period of forty-seven days extending from the first day after
■dropping as fully engorged nymphs through and into the
adult stage. The smear preparation technic was controlled
by selecting at random ticks throughout the series for serial
sectioning.

The parasites were found on and after the fifth day (note
influence of temperature in chart) with but one exception
(Tick LXXXVL).

The first form to appear in smears of the gut is the relatively
large pale-blue staining rod. at which time the minute intra-
nuclear forms may be found in sections of the rectal sac and
intestines.

In the early stages of digestion in the nymph many confusing
bodies are found, free and within cells of the intestinal tract.
For a while, tiny red and blue stained bodies, one or two



I08 WOLBACH.

microns in diameter, massed in epithelial cells of the intestine,
were given consideration as possible parasitic forms, as their
resemblance to Theileria was rather striking. However, these
forms in later stages of digestion lost their red and blue
staining and many became pigmented greenish. A study
of the control nymphs showed the presence of these bodies
in equal abundance, thereby absolutely disproving relation-
ship to the parasite of Rocky Mountain spotted fever. As
digestion in the tick is wholly intracellular, the most plausible
explanation of these bodies, and one supported by considerable
morphological evidence, is that they are derived from the
nuclei of ingested white blood corpuscles.

With the appearance in the intestine of the minute rods
with chromatoid granules, the large forms diminish in num-
bers and finally disappear (eight to fifteen days, according to
temperature). Still later the densely staining lanceolate
forms appear in the intestines; from about the sixteenth day
on. The period of greatest abundance of the minute rods
with chromatoid granules in smears of the intestinal tract
corresponds with the greatest abundance of intranuclear
forms in sections. Lanceolate forms, however, can be found
in sections in most organs immediately after the intranuclear
forms make their appearance.

Since the lanceolate is the only form that caii be demon-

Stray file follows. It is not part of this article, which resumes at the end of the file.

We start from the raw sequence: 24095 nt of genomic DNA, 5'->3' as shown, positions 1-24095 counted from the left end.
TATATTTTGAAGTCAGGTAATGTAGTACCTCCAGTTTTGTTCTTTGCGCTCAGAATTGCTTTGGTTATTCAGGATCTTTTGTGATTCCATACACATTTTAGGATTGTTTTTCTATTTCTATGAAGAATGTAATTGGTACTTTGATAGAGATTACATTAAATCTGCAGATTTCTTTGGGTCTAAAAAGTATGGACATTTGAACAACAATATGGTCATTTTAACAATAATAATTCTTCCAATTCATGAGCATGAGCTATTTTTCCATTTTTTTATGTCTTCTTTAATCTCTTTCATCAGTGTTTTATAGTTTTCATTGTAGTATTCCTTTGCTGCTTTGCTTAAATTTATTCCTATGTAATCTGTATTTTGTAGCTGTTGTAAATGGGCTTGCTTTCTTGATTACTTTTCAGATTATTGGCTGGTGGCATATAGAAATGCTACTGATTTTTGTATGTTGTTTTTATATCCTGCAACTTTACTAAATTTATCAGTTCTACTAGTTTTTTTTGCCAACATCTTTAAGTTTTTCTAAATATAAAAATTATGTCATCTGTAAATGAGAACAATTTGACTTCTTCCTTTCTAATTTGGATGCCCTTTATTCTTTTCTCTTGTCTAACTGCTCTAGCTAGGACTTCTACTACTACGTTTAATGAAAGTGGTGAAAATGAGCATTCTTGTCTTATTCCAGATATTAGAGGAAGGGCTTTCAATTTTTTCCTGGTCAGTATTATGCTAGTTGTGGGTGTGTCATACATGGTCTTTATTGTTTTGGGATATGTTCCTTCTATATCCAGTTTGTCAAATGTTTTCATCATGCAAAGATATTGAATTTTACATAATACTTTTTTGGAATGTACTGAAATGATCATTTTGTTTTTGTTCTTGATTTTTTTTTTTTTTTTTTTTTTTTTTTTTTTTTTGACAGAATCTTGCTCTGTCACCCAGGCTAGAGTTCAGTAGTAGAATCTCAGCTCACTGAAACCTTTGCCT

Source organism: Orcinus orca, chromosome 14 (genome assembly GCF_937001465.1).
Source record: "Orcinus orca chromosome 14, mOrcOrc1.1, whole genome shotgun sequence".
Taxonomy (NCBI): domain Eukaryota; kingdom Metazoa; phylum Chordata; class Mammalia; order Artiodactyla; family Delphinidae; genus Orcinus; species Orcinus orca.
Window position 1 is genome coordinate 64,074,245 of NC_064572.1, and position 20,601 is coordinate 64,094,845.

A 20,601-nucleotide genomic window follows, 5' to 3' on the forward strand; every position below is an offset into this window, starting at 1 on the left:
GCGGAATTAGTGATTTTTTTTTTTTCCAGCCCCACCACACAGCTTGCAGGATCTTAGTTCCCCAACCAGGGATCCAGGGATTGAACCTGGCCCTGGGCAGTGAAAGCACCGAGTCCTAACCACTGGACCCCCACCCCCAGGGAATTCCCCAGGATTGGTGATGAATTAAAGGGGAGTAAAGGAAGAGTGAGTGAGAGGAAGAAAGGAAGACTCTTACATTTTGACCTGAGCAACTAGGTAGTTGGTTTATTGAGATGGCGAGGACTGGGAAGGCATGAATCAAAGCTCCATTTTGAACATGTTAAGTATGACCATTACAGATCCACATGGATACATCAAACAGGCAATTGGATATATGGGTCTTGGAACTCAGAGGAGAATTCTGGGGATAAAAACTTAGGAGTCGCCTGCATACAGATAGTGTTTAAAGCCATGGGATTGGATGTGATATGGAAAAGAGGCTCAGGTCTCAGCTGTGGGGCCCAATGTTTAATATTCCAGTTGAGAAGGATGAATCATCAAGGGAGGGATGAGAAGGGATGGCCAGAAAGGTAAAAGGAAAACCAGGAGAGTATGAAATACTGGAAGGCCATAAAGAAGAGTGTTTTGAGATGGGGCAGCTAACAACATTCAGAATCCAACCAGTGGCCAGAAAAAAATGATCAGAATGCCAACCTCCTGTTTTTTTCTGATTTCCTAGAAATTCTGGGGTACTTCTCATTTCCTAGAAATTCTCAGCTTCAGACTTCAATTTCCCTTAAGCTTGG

strated in the blood of infected mammals, it is probably the
one introduced into the tick. From this densely staining
lanceolate form must come the pale-blue staining rods which
are the first indication of multiplication of a specific parasite
in infective ticks. The period of greatest abundance of the
parasite in the tick is that coincident with the greatest intra-
nuclear development, and the minute rods with chromatoid
dots. The lanceolate form is a late arrival in the tick, and
represents the completion of a fairly definite morphological
cycle, and as the lanceolate form only can be demonstrated
in the salivary gland cells and ducts of both types of salivary
gland acini in the tick, it is reasonable to suppose that the
parasite is reintroduced into mammals in this form.



ROCKY MOUNTAIN SPOTTED FEVER.



109



Confirmatory evidence of this last theory is the fact that
the lanceolate paired forms were found in large numbers in
mononuclear phagocytic cells (endothelial cells) in sections
through a tick bite made in infecting Hayes Strain Guinea
Pig 3.

(3) Control ticks. Nymphs proved non-infective. First
series. — These nymphs were raised by Dr. W. V. King from
eggs in July, 1916, in Victor, Mont. They were fed on a
normal male Guinea Pig 6, August 4 to 13, 1917, when seven
fully engorged nymphs were recovered, which had dropped
from the guinea-pig.

Temperatures of normal Guinea Pig 6 after removal of the nymphs:
August 13, 102.4; August 14, 102.5; August 15, 102; August 16, 101.4;
August 17, loi; August 18, 102; August 19, 20, lOi; August 21, 100;
August 22, loi; August 23, 102.4; August 24, 101.6; August 25, loi.

This guinea-pig was not tested for susceptibility, as it died
on August 27, together with several others, from the effects
of an exclusive cabbage diet.

Table II.



No. of Tick.



Date Dissected, Time after Dropping,
Temperature Conditions.



Smears of Gut

and Malpighian

Tubes.



Serial Sections,
All Tissues.



CIV. .
CVI. .

evil..

CVIII.
CIX. .
CXIV.

CXIX.



August 16, 3 days at 37.5° C. in incuba-
tor.

August 17, 4 days at 37.5° C.

August 20, 7 days at 37.5° C.

August 20, 7 days at 37.5° C.

August 22, 9 days at room temperature.

August 23, 9 davs at room temperature;